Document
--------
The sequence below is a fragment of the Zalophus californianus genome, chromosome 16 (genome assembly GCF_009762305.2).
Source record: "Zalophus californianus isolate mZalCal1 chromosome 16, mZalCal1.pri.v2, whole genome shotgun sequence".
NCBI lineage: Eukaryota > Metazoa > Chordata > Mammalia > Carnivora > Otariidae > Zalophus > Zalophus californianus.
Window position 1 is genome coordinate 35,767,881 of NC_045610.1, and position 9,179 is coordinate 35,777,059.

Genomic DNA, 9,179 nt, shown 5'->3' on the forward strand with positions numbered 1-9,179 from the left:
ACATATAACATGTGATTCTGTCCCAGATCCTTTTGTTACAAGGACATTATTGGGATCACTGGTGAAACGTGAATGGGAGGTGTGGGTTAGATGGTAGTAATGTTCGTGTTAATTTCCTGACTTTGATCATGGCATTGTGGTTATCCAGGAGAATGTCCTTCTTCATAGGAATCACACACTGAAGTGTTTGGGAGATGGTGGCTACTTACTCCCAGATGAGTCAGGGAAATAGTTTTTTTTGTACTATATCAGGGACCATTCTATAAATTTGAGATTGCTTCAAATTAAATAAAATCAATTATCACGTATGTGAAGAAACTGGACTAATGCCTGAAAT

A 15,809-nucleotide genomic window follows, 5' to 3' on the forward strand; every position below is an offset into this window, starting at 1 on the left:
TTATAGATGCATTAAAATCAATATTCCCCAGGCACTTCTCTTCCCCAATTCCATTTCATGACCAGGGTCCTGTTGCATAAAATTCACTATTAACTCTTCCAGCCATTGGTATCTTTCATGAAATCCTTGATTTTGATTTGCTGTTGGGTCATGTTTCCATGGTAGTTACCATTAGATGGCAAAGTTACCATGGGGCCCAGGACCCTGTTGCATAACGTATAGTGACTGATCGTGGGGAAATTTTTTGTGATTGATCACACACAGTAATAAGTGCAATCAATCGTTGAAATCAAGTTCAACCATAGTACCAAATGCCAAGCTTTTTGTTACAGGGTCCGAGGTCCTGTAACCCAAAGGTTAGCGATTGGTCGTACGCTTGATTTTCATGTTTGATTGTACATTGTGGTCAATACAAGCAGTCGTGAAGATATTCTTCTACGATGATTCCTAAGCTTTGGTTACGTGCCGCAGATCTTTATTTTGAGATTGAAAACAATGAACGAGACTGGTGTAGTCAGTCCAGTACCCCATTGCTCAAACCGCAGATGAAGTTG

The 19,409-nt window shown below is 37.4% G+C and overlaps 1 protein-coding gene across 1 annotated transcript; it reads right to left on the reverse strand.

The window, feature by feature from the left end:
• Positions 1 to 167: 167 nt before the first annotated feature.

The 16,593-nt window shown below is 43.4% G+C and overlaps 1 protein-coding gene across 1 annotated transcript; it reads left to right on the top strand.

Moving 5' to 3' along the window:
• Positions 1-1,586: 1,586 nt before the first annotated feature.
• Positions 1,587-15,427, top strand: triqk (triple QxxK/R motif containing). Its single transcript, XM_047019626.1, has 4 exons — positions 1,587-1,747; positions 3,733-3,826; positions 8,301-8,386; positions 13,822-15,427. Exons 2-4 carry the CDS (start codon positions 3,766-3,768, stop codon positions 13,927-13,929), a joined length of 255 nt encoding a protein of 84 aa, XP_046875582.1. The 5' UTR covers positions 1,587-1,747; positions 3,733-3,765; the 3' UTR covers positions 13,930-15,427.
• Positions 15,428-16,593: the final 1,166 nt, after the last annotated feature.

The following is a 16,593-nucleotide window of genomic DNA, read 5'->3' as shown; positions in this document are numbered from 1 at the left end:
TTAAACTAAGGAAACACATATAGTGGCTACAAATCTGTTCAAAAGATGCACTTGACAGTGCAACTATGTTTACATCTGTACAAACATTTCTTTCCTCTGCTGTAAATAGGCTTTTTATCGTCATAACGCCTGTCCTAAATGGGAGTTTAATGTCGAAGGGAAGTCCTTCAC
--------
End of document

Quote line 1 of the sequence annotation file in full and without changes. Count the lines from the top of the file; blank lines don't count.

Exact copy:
The sequence below is a fragment of the Zalophus californianus genome, chromosome 16 (genome assembly GCF_009762305.2).